If you know a little bit of my story (maybe Italian friends know it better), you also know that I shouldn’t drink coffee. This is not the place to explain why, but feel free to leave a comment if you’re curious.
The thing is that not only Bali is the Island of Gods – it’s also the land of coffee! You can imagine how hard it is for me to resist it, since I actually love it. I’ve been here for five months now, and I tried to fight my desire for coffee with all my strength… but yesterday, at Coffee and Coconuts, I finally decided to give up and surrender to it.
Why yesterday and how was Coffee and Coconuts involved? Let me explain…
Coffee and Coconuts Bali: coffee’s heaven
Coffee and Coconuts is a café-restaurant-coffee temple with two locations: one in Amsterdam and one in Canggu, Bali.
The one in Bali has been on my list (you know I have a list of eateries to visit, right?) since it opened in November, but for many different reasons I still didn’t get the chance to go there.
Things changed yesterday morning, when I attended a masterclass called “Coffee and the soul of place” – held at Coffee and Coconuts, of course.
The speaker was Daniel Humphries, raised in Seattle but who travelled the world for the sake of coffee – and who’s been the coffee consultant at Coffee and Coconuts for the last 6 months. The (super fascinating) topic was how the land of farming impacts the flavor of coffee.
I was hypnotized by Daniel’s words for a couple hours, and I can say I wouldn’t mind listening to him for double that time. He shared with us his stories about coffee farmers around the world, he explained us how earth, water, air and fire influence the coffee beans and their flavor… but most of all he shared his passion for anything coffee.
His knowledge of the topic was huge – but his passion was even bigger. Listening to him talk was a real pleasure, besides being a way to learn what’s “behind the scenes” of a good cup of coffee – and believe me, there’s a whole lot of stuff that we never take into consideration!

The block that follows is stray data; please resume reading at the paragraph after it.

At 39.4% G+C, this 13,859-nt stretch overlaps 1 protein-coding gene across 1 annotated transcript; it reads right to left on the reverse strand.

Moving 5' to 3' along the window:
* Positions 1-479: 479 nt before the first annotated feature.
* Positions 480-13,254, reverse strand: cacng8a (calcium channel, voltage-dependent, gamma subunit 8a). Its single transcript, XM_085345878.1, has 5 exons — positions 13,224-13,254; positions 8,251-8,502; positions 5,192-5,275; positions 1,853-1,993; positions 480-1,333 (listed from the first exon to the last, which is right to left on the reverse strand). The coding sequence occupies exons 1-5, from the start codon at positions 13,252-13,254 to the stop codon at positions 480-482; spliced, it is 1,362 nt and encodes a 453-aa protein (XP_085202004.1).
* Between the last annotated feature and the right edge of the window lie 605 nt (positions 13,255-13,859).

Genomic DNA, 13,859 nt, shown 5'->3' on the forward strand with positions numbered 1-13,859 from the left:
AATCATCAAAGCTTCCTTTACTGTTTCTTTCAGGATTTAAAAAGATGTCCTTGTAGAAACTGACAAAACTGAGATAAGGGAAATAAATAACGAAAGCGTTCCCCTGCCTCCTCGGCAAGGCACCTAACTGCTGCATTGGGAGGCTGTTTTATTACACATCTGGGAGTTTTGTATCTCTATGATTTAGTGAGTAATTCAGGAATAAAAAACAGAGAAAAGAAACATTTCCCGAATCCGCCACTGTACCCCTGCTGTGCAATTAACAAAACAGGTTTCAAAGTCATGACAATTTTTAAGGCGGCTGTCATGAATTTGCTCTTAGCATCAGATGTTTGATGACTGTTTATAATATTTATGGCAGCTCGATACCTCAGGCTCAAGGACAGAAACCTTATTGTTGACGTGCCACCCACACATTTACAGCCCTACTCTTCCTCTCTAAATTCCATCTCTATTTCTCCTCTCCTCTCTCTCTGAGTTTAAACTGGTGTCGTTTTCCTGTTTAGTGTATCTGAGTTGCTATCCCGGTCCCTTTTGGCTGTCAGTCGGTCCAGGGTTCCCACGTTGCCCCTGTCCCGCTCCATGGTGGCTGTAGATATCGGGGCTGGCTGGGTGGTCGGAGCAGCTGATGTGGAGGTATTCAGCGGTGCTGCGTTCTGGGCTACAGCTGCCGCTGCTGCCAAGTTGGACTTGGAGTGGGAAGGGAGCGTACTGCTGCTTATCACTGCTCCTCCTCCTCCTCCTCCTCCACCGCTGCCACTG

I will definitely pay a lot more attention to every smell and scent, whenever I drink coffee from now on… because, yes: yesterday’s event at Coffee and Coconuts made me understand that I should take the opportunity to enjoy more Bali coffee, now that I’m here.
When Bali coffee equals drinkable passion
During the masterclass at Coffee and Coconuts, we had the chance to taste three different coffees. We also “played” an interesting game while doing it: for each of them, we had to write two words on a piece of paper. One word about the flavor, and one to describe the coffee without referring to flavor – Daniel called it the “poetic” word.
I love tastings because of my curious attitude: I spend some time just smelling and then I taste with attention, in order to guess the hidden scents and flavors.
I also love words, so you can imagine how I enjoyed this kind of game we played.
Oh, I forgot to mention: it was a blind tasting – we didn’t know anything about the coffee before sipping it.
The first one was not really my thing – a bit too sour.
The second one was absolutely good: I tasted chocolate in it, and I found it was very hygge – the perfect coffee to drink in the winter, with a blanket on your lap and a good book in your hands.
Then the third one came and I couldn’t stop smelling it: I had the feeling it somehow smelled like lemongrass, although it sounds strange. Then I tasted it and the flavor was both indescribable and familiar.
When Daniel asked which one was our favorite, I was not sure whether to choose the second or the third one… then something irrational inside me said the third.
And guess what? That was Bali coffee!
(In case you’re wondering, the first one was from Rwanda and the second from Ethiopia.)
Of course, the third one was not a random Bali coffee: it was the coffee that Daniel and his team selected for Coffee and Coconuts. It comes from Bali Beans plantations in Kintamani, and it’s roasted in the same exact place where we had the masterclass.
Actually, I stayed at Coffee and Coconuts longer, because I wanted to see the process. That’s how I got the chance to talk to Edi and Fadel, who explained me a whole lot of things while they were roasting the coffee beans. In their eyes I could see the same passion spark that I saw also in Daniel’s eyes.
These guys really treat coffee beans as if they were the most precious thing on Earth. They know their history, they know how to treat them – both with roasting and brewing – and they absolutely love them.
You can feel it.
And you can taste it.
I already liked Bali coffee before yesterday, but the feeling grew bigger.
I can’t resist: when I see passion, I fall in love.
I guess a bag of the Bali washed coffee roasted at Coffee and Coconuts will fit into my backpack when I leave the island…
…and I suggest you to go there if you want to taste some drinkable passion.
(Oh, by the way, their menu is also full of gluten free dishes – pancakes included: no excuses not to visit!)